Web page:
Webinar: a seminar or other presentation that takes place on the Internet, allowing participants in different locations to see and hear the presenter, ask questions, and sometimes answer polls.

      The reality is, in my view, that the webinar has a strong tendency towards one-way communication, from the presenter to the audience, and the consequence of this is that it is much more like an online lecture, with few, in any, opportunities to ask questions, or more importantly, engage in discussions about the complexities of the issues under exploration.

      My webinar aimed to undermine this somewhat by actively encouraging online contributions from participants by:

    • ·      asking a series of questions to which they were invited to respond
    • ·      giving them time to compose and send their thoughts and ideas to the WhatsApp forum that had been set up to allow them to engage with the issues
    • Altogether, 136 people signed up for the webinar and 40 logged in on the day. Of these. 56 people registered as participants in the WhatsApp group. Twenty-four people (including the two facilitators) made at least one contribution, as illustrated in the following table:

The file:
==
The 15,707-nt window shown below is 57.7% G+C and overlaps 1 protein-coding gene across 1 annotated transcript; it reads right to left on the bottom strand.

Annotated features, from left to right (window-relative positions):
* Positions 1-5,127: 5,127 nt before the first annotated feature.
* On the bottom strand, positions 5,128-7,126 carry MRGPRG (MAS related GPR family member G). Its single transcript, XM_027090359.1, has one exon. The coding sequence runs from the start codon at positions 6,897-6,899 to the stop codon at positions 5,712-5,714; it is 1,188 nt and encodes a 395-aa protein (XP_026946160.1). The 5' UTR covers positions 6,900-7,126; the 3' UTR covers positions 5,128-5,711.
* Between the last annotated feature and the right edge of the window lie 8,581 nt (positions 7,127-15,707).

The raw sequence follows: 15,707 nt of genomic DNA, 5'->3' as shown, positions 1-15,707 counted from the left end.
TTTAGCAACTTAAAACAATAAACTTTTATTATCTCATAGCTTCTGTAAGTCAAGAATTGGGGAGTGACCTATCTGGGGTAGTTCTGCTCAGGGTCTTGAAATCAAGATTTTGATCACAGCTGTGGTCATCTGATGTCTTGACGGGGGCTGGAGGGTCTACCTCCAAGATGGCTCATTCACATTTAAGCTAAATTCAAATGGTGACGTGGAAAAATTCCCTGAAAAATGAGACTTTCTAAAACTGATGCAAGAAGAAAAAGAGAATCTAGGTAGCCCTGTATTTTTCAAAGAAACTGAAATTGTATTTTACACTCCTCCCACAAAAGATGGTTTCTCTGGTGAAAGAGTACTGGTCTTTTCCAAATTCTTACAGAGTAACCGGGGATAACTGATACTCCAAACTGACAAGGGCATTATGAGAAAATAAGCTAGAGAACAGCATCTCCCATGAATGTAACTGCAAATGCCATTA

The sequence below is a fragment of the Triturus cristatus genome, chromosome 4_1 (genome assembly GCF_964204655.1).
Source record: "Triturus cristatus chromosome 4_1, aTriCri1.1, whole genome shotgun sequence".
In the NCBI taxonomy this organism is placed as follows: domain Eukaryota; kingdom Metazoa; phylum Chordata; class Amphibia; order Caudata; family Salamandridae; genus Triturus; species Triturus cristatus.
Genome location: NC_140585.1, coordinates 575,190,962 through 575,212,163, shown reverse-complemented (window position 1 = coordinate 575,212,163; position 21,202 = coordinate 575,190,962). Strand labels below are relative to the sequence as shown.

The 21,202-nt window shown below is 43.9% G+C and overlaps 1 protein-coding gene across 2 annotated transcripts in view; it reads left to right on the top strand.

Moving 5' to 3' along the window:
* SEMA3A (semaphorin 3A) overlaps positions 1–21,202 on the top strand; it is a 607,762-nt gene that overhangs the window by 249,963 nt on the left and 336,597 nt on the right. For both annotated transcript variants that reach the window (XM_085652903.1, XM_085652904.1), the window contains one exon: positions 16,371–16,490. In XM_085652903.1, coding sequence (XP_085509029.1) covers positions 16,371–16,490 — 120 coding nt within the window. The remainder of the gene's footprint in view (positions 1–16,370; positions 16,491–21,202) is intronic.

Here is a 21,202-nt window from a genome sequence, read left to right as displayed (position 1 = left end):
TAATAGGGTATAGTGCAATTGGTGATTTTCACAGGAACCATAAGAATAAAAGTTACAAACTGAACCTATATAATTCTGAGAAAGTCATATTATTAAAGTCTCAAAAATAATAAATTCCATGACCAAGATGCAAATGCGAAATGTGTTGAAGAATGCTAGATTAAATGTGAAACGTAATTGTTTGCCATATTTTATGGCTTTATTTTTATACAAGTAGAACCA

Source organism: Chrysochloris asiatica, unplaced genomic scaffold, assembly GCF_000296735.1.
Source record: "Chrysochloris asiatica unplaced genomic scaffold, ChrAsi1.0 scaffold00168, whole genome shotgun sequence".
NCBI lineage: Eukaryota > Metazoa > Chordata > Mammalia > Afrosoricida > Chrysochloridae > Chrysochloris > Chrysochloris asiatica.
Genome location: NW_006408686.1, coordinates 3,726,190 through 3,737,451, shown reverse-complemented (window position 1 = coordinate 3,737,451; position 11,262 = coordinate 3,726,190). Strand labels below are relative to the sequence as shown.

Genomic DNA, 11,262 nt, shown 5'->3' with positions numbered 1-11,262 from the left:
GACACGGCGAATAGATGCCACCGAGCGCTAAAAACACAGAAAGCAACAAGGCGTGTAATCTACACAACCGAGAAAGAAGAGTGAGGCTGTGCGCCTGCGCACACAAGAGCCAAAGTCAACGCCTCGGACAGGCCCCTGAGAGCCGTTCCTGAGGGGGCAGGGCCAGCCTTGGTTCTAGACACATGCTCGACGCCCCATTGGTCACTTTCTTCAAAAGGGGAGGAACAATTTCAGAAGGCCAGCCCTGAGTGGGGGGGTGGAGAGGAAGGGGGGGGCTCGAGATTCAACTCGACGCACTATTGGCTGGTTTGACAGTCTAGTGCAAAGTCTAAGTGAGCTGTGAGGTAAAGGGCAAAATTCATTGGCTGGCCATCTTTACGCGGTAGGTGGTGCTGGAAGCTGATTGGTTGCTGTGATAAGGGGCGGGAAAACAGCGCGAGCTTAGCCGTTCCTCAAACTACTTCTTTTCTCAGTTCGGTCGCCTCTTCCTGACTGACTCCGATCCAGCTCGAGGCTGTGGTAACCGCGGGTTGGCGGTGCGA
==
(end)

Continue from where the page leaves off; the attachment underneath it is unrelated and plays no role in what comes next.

Mike (facilitator)

      9

      Assad

      2

      Barry

      1

      Colin

      1

      Domini (facilitator)

      3

      David

      3

      Eden

      14

      Fatim

      13

      Isobel

      1

      John

      7

      Katrina

      4

      Louise

      1

      Lola

      2

      Michaela

      5

      Norma

      3

      Olive

      2

      Peter

      2

      Queenie

      4

      Roger

      4

      Stephen

      2

      Unwin

      1

      Vidal

      1

      Adnam

      1

      Belinda

      2

      (all names anonymised)

      Table 2: Contributions to WhatsApp forum